The Big Piney Watershed is situated in one of the wetter parts of Missouri which receives from 32 inches of precipitation in the Northwest to 48 inches in the Southeast portion of the state (Figure Hy01) (MDNR 1986). Analysis of precipitation data based on Easterling et al. (1995) indicates that the Big Piney Watershed receives an average of approximately 41.5 inches of precipitation annually. Analysis of individual annual precipitation amounts for the period 1923 to 1994 indicates a trend toward increased annual precipitation amounts within the watershed (Figure Hy02a). Mean monthly precipitation data for the period indicates that the combined months of April, May, and June receive the most precipitation at 13.39 inches. The combined months of December, January, and February receive the least amount of precipitation at 7.32 inches. May receives the highest mean precipitation amount at 4.91 inches, while January receives the lowest at 2.18 inches (Figure Hy02b).
United States Geological Survey Gaging Stations
The USGS has, as of 2002, two active surface discharge gage stations within the Big Piney Watershed (Table Hy01 and Figure 1) (USGS 2002a and USGS 2003). Station 06930000 (Big Piney River Near Big Piney, Mo.) is located on the Big Piney River 14.8 miles upstream from Spring Creek and 3.0 miles east of Big Piney, Missouri (USGS 2000a). The datum of the gage is 800.99 ft above mean sea level (msl). Station 06930000 has been recording daily discharge data periodically since October 1921. Station 06930060 (Big Piney Below Ft. Leonard Wood, Mo.) is located on the Big Piney River at the Highway J/FLW East Gate Road crossing approximately 2.8 miles upstream from Spring Creek. Station 06930060 has been recording daily discharge data since December 1999.
In addition to the previously mentioned active stations, historical daily discharge and/or peak flow records exist for 3 additional surface discharge stations within the watershed with various records available from 1950 to 1997 (Table Hy01).
Daily Mean Discharge Statistics
While discharge data exists for 5 sites within the Big Piney Watershed, Station 06930000 (Big Piney River Near Big Piney, Mo) provides the most long-term comprehensive data set available. At this site, discharge data was collected continuously from 1921 to 1982, 1988 to 1996 and 1999 to present. Although some limitations are presented by gaps in this data set as well as the fact that it is not a record of discharge for the entire watershed, it has been used for analysis because of its extensiveness relative to the remaining stations.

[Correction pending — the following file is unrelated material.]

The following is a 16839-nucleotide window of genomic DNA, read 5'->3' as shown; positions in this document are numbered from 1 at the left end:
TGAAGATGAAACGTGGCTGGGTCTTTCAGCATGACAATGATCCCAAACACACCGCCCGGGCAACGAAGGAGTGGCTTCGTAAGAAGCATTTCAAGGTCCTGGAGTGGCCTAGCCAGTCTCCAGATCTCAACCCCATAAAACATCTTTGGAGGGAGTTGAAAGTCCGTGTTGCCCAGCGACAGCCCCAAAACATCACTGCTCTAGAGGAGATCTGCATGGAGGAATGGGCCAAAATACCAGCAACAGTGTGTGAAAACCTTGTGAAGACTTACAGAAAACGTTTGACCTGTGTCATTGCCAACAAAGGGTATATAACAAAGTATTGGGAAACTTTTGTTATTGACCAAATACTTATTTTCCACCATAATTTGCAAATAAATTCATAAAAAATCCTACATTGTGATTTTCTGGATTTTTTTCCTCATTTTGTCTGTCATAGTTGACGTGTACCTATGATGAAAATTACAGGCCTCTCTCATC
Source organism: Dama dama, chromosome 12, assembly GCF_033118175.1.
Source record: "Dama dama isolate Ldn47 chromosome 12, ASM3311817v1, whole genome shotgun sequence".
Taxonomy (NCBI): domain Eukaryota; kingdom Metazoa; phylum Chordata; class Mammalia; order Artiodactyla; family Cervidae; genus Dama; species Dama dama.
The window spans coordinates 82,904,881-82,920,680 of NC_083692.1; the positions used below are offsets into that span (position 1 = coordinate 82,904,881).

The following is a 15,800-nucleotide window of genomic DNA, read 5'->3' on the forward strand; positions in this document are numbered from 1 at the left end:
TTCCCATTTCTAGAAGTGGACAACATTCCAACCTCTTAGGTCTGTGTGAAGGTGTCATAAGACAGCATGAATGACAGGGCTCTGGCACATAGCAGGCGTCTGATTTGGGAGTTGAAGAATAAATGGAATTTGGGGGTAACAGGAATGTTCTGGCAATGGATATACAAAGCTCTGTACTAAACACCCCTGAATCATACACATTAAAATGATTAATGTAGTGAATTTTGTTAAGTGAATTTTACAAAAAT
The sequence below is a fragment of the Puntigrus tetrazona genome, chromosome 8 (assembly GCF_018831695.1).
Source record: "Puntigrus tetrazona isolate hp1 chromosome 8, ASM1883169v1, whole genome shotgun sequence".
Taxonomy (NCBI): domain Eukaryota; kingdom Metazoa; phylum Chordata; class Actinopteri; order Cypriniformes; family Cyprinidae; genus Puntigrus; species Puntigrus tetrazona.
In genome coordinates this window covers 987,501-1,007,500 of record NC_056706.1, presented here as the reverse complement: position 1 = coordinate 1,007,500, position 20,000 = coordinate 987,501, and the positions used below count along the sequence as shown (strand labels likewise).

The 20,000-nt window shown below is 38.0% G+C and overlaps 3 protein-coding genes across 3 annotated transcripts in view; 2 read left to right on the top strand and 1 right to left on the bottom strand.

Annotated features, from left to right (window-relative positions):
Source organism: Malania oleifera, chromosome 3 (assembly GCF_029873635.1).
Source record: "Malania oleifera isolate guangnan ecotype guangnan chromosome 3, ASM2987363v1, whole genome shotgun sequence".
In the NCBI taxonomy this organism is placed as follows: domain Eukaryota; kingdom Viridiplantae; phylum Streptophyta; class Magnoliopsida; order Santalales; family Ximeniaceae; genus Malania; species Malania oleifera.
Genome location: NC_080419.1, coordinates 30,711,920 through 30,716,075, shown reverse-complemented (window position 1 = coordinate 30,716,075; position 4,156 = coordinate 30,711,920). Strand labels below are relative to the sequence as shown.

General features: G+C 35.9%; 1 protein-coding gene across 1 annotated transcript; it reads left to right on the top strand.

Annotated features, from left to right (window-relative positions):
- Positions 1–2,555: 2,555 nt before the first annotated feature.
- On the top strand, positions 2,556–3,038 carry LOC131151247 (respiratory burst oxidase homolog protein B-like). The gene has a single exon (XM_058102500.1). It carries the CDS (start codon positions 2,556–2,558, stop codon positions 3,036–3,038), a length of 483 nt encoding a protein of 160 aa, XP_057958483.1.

The annual mean discharge of the Big Piney River near Big Piney, Missouri is 542 cubic feet per second (cfs) (USGS 2003a). The highest daily mean discharge at this station is 22,900 cfs which occurred on September 26, 1993.The lowest daily mean discharge is 60cfs which occurred on September 7, 2001. Table Hy02 lists annual, highest daily, and lowest daily mean discharges as well as the median daily discharge for four analyzed stations. The gap in data between and 1981 and 1989 makes it difficult to accurately determine a single trend in annual mean daily discharge for Big Piney River near Big Piney. For the period of 1923-1981, a trend of decreasing annual mean discharge is indicated; while discharge for the period 1989-1994 shows an increasing trend (Figure Hy03). Annual precipitation trends for these periods appear reflective of these discharge trends even if somewhat more moderate; however, the precipitation for the entire period of 1923-1994 shows increasing precipitation amounts. This would seem to indicate that the missing discharge data perhaps hides an increasing trend in discharge for the entire period. Analysis of all available discharge data for the Big Piney River near Big Piney reveals that daily mean discharge has been lowest during the months of August, September, and October and highest during March, April, and May (Figure Hy03). The same relative differences are exhibited by daily median discharge as well (Figure Hy03).
As alluded to previously, the drainage area contributing runoff to Station 06930000 is only 74% of the entire Big Piney Watershed. The runoff from the largest 5th order subwatershed in the watershed is excluded from the drainage area of this station. Currently, no daily stream discharge data is available for the Big Piney River downstream of Spring Creek.